Stephen Mejias  |  Jan 13, 2011  |  0 comments
The Antique Sound Lab AQ 1003 Mk.II DT integrated amplifier ($1495) is optimized for EL34 tubes and provides 30Wpc. Though the basic design has been in production for over 15 years, the MK.II DT version has been updated with an attractive extruded-aluminum chassis and improved winding technique for the transformers. These same improvements can now also be found in ASL’s 50Wpc AQ 1001 Mk.II DT ($1995), which, according to Divergent Technologies’ Tash Goka, represents the company’s “best value for money.”
Jon Iverson  |  Jan 08, 2011  |  0 comments
April Music had their new ADAM iPod doc on hand which also sports a USB input and SPDIF output for connecting to the DAC of your choice. The ADAM will retail for $499.
Jon Iverson  |  Jan 07, 2011  |  0 comments
Arcam's John Dawson is seen holding the company's latest cost effective DACs. Featuring asynchronous USB technology licensed from dCS, the rDAC retails for $479 while the rDACkw (on the left) employs Kleer wireless transmitter technology and retails for $599.

Both DACs include one optical and one coax SPDIF connector in addition to USB. For the wireless option, the company has two dongles that connect to the source: the rWave for USB connections and the rWand for iPods. They cost $50 each if purchased with the DAC, $99 each purchased seperately.

Tyll Hertsens  |  Jan 13, 2011  |  0 comments
CES 2011 was the Show of the Android tablet. Once form has followed function into the form of a movable picture in the palm of your hand, buttons have disappeared into the picture, weight trends towards zero, and, like the first wind-tunnel designed cars of the ‘90s, everything looks astonishingly alike.

I don’t know if Archos has the bitchen’ box, but their cred as a long-time portable audio player maker had me going to their booth and not the bazillion others. Their gadget was fun to play with (just like all the other Driods out there), and sure, I’d like to play more with an Android tablet . . . it is cool stuff. I hope Archos does well in the sea of tablet competition, but wow, tablets have been overwhelming this year.

Bon chance, mes amis!

Stephen Mejias  |  Jan 10, 2011  |  0 comments
It was a pleasure to finally meet Audience’s John McDonald, who beamed with energy, pride, and happiness over his new Audience The One ClairAudient loudspeaker ($995/pair), seen here alongside Audience’s own A3 drive unit, which uses a relatively large neodymium motor structure and voice coil, suspension venting, and is said to provide 12mm of usable excursion with less than 1dB compression.
Jason Victor Serinus  |  Jan 12, 2011  |  0 comments
At T.H.E. Show in the Flamingo hotel, a mere half mile, 500 hawkers, and 2000 gambling-addicted alcoholics away from the bulk of high-performance audio exhibits in the Venetian, John McDonald of Audience was showing his new Adept Response aR6-TS power conditioner. Each unit comes complete with an Audience powerChord. The units sell at two different price points, depending upon choice of Audience power cords ($5000 with a standard Audience powerChord e, or $6550 with the Au24 powerChord).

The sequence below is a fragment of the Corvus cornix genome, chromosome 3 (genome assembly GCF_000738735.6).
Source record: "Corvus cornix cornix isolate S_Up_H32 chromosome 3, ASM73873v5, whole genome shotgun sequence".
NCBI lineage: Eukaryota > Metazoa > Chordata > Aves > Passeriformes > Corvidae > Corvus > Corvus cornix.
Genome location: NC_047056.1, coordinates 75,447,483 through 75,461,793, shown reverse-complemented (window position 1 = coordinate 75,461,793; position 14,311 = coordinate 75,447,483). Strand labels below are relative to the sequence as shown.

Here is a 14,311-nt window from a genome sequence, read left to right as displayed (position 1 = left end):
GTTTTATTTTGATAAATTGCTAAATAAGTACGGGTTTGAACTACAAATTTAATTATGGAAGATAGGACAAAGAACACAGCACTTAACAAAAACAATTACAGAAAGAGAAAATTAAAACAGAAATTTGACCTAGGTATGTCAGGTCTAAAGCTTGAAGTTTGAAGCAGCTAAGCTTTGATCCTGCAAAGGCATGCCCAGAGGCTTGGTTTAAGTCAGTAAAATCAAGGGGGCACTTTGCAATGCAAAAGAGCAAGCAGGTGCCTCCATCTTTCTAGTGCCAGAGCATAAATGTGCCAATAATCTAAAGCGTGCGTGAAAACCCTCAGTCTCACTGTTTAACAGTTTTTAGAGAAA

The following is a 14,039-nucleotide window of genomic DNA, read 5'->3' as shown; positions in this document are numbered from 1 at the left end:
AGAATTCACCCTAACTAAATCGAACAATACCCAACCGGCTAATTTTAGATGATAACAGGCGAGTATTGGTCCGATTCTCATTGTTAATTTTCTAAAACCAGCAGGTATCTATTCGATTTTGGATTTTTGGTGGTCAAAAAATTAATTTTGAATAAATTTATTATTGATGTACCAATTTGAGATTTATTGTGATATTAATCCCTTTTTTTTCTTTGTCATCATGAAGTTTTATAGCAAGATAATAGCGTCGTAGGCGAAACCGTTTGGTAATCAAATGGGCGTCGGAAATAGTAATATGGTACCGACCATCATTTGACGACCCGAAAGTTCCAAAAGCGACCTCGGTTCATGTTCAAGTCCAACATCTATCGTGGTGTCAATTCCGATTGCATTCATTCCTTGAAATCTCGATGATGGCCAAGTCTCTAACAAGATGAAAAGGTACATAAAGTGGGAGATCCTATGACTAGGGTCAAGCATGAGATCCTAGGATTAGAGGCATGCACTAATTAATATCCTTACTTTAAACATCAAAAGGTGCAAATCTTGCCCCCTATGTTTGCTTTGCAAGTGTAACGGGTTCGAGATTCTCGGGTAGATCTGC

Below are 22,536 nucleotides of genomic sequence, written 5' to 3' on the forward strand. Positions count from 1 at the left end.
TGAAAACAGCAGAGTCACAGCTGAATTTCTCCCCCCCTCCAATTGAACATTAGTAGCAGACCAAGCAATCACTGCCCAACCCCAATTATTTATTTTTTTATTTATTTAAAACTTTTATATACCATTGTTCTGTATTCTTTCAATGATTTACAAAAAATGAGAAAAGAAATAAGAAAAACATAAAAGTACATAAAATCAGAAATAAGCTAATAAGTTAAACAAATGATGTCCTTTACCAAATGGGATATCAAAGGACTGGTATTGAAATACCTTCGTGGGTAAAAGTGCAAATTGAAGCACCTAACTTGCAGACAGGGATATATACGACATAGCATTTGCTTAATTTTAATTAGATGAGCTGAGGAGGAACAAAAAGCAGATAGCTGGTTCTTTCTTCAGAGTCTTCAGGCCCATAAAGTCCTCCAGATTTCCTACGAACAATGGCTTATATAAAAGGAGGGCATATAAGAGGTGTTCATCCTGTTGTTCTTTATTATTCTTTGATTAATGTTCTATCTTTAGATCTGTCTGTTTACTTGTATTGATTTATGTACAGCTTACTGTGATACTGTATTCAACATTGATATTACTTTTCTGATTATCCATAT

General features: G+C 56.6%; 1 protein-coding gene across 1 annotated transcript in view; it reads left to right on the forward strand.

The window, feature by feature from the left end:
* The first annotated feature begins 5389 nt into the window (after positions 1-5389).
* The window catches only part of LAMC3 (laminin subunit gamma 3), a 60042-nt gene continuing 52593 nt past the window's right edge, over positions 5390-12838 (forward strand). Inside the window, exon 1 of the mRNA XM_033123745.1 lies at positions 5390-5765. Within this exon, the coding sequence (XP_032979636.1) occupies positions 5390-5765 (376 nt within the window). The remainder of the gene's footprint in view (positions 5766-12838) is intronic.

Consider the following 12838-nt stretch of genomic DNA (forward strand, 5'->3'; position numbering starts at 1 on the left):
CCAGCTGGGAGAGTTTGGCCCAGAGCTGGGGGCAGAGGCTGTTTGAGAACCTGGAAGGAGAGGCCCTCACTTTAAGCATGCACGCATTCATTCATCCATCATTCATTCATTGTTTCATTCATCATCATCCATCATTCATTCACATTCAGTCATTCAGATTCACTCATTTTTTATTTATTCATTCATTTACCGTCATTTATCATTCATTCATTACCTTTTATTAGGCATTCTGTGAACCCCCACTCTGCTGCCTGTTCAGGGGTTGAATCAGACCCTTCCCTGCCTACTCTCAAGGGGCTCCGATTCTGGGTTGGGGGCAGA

The 6-outlet version of the Adept Response aR6-TS was in use in the room. A 12-outlet version is also available ($8600 or $10,150, depending upon powerChord choice).

What’s new about the unit is the “S” in aR6-TS. “T” stands for the Teflon version of power conditioner, and “S” for its new Audience Teflon aura-TO capacitors. John McDonald says the new capacitors are significantly more resolute and transparent.

Jon Iverson  |  Jan 14, 2011  |  0 comments
Consider this the baby brother to the La Source. Same overall functionality but with the lower priced Esoteric UMK5 transport, a stereo Burr Brown 1792 DAC and an OEM clock directing the digital. Still, it has the S.T.A.R.S. 32bit/384kHz DSP and vacuum tube output stage as well as the preamp features.

The La Fontaine will be available sometime in February with transport for $25,000 and without for $19,000. O'Hanlon adds that by the end of the year, there should be five Music Centers products without disc ranging in price from $3,000 to $35,000.

Jon Iverson  |  Jan 14, 2011  |  0 comments
It is a truism worth repeating: you can't really draw any conclusions about the sound of a component from an audition at an audio show.

Then there are those exceptions that prompt you to drop your neutrality and reach for the superlatives. The Vienna Acoustics room was like that for me last year. But this year, I've got to hand it to Philip O'Hanlon for creating a sound and scripting a demo that I would rate as extraordinary no matter what the circumstances.

Vivid's G2 Giya loudspeakers and the large room at the top of the Mirage didn't hurt. But I was here for the digital front end, and in this case, the Audio Aero La Source, which was functioning both as a disc player and preamp, connected to a Luxman M-800A Amplifier.

O'Hanlon describes the La Source as "an all-out attempt to put an analog preamp into the same box with the SACD/CD player." The La Source was also hooked up to a computer and streaming files via its USB input. On the back is a set of balanced and unbalanced analog inputs, BNC, SPDIF coax and optical, USB, and AES/EBU digital inputs along with a BNC digital and balanced and unbalanced analog outputs.

You can order the La Source with an Esoteric VMK5 Neo VRDS transport for $44,000 or without the transport for $35,000 and there is a trade-up program for Prestige owners. Also in the box is an Anagram digital clock along with S.T.A.R.S. 32bit/384kHz DSP, dual mono Burr Brown 1792 DAC, and vacuum tube output stage.